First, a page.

Selling Strategically Requires Knowing All the Buying Influences

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Back in 1987 when I was District Systems Manager for a Fortune 100 technology company, I made one of the largest sales of my professional career worth about $500,000 to a bank in St. Louis.  We pulled out all the stops to win the account, including flying the client to our headquarters on the corporate jet (it was the eighties after all and companies still did that). 

The interesting thing about winning that sale was that my primary competitor focused their sales efforts on the executive level at the bank.  While I had created relationships with the executives, I focused the majority of my time defining our proposal/solution to a manager within the end user department of the bank who would be using our system.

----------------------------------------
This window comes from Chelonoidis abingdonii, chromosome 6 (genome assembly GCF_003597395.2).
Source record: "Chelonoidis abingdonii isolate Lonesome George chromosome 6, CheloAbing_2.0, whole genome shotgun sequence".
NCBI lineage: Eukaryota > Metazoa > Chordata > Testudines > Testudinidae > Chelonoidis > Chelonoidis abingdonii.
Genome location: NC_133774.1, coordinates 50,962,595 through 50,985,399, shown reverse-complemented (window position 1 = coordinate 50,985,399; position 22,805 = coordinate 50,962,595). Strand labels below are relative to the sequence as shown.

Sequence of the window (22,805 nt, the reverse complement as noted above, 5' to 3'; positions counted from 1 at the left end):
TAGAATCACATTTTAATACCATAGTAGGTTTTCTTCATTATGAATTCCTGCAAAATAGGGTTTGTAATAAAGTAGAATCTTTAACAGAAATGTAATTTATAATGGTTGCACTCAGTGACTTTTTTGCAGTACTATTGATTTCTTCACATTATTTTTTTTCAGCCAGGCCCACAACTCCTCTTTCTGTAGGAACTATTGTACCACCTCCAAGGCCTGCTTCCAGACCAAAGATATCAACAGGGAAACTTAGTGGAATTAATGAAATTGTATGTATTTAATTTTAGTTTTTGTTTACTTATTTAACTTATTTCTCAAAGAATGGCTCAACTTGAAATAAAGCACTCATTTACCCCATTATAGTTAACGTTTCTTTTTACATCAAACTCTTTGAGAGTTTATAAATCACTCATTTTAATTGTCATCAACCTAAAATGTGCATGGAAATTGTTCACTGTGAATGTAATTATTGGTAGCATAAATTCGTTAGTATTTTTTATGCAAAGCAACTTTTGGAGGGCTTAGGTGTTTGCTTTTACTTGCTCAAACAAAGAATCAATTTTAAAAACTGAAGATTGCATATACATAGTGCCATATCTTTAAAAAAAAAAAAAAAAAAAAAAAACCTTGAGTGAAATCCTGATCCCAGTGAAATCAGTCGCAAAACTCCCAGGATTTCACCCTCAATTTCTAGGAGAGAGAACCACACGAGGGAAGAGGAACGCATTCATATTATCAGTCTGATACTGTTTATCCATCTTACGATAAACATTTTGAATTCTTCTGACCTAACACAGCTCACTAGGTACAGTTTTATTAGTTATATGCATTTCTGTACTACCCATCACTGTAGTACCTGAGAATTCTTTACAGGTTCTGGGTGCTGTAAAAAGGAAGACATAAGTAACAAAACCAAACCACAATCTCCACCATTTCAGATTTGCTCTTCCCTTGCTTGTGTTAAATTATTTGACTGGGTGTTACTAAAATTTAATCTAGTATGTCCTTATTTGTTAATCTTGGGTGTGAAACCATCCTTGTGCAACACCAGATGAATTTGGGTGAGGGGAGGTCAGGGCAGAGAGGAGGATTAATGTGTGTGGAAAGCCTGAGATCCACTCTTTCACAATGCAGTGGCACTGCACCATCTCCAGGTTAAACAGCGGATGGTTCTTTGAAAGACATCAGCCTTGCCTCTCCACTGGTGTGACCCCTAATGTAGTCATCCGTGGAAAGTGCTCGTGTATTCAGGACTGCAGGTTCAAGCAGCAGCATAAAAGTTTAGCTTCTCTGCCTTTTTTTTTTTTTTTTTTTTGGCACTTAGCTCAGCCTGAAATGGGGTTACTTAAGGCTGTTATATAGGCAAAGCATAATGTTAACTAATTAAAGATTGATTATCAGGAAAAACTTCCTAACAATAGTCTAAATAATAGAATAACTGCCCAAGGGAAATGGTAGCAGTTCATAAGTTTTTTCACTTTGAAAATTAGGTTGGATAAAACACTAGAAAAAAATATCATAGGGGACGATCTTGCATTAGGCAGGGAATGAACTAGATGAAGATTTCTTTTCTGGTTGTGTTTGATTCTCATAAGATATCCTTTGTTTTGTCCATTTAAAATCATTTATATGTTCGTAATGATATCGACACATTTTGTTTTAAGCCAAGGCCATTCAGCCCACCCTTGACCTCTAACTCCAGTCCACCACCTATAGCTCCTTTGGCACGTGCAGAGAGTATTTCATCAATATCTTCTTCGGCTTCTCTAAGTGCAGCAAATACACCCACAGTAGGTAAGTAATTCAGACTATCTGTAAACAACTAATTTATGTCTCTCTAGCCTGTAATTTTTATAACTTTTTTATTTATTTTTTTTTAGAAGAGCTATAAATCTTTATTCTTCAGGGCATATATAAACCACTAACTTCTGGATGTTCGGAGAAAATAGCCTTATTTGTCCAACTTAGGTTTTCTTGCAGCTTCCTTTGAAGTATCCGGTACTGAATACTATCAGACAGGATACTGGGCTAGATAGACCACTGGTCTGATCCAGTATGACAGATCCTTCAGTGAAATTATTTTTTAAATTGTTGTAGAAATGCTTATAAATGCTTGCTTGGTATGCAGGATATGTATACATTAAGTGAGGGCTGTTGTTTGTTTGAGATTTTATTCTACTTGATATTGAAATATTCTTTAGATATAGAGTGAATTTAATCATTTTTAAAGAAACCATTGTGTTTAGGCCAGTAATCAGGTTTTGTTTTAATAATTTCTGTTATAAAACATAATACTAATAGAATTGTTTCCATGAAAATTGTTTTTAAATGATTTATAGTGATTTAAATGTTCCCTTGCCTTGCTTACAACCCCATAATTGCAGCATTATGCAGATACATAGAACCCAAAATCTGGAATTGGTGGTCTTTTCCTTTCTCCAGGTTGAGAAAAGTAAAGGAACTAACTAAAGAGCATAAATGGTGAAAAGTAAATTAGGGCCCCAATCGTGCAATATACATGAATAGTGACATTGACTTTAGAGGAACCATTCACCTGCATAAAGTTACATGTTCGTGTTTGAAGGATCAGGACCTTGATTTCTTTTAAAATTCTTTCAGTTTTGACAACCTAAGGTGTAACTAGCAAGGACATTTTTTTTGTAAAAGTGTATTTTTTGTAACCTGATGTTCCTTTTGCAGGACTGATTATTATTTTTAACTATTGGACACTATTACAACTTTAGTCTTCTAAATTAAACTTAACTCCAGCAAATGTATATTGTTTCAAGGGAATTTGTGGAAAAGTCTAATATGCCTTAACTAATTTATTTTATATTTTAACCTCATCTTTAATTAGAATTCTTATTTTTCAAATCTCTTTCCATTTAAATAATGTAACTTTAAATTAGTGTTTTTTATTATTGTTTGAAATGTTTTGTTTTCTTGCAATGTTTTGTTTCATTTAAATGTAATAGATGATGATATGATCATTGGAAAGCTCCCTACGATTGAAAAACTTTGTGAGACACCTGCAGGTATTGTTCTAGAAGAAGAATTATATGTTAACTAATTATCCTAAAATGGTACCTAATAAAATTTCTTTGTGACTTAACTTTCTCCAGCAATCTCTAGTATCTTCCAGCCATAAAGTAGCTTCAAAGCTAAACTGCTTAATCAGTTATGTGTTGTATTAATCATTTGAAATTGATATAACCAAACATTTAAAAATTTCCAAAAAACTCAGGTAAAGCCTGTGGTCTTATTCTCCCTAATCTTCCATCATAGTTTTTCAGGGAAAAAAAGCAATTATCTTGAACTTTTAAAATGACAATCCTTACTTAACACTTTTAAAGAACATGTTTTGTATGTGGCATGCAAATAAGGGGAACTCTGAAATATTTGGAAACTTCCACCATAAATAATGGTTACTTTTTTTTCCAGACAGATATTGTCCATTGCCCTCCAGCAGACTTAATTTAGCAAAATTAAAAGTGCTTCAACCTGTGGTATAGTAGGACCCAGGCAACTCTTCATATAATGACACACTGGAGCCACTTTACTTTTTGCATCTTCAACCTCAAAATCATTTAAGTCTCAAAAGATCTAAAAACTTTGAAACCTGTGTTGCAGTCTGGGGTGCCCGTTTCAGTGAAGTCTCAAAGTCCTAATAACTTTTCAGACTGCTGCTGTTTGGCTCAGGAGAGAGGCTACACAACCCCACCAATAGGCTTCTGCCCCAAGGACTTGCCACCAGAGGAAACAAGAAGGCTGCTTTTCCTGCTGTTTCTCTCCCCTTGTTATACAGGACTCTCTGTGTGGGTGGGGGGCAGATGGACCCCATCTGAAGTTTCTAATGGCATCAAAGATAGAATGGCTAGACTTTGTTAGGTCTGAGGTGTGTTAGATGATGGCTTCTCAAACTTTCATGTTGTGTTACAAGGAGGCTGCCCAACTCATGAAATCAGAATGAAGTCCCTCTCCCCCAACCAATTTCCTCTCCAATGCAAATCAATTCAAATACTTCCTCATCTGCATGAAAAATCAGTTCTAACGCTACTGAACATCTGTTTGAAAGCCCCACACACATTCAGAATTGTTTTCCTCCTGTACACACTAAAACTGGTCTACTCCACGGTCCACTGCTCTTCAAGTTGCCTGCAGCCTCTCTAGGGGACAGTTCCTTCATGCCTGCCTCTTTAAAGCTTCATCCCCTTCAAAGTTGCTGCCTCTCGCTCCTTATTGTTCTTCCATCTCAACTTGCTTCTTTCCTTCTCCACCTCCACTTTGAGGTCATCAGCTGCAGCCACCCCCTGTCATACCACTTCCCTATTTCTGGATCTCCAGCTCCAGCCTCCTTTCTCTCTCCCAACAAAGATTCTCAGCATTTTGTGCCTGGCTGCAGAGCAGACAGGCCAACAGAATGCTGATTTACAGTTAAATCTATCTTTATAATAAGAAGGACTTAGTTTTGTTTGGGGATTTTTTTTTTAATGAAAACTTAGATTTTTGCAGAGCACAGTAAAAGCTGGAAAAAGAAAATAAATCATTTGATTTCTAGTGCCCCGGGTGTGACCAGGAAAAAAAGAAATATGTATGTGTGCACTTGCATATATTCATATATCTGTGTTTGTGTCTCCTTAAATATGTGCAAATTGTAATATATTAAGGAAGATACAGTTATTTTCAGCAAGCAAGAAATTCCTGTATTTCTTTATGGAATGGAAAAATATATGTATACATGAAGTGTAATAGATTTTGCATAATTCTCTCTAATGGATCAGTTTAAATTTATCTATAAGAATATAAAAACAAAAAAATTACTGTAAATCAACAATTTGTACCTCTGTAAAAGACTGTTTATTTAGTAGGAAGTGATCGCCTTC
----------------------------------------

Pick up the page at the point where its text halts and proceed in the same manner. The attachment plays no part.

As it turned out, upper level management relied more heavily on the recommendation of their internal subject matter expert than they did the outside professionals that had been ‘wooing’ their business. 

That sales experience taught me several valuable lessons about selling: 1) You can never assume you’ve ‘won’ a deal just because you have good relationships with the owner/upper management, 2) Sometimes a technical person who can’t officially say “yes” to your proposal, does in fact have the authority to say “no” and 3) You need to be strategic about how you work with potential clients understanding that in a complex sales cycle, multiple buyers will be involved and will have input into the final decision.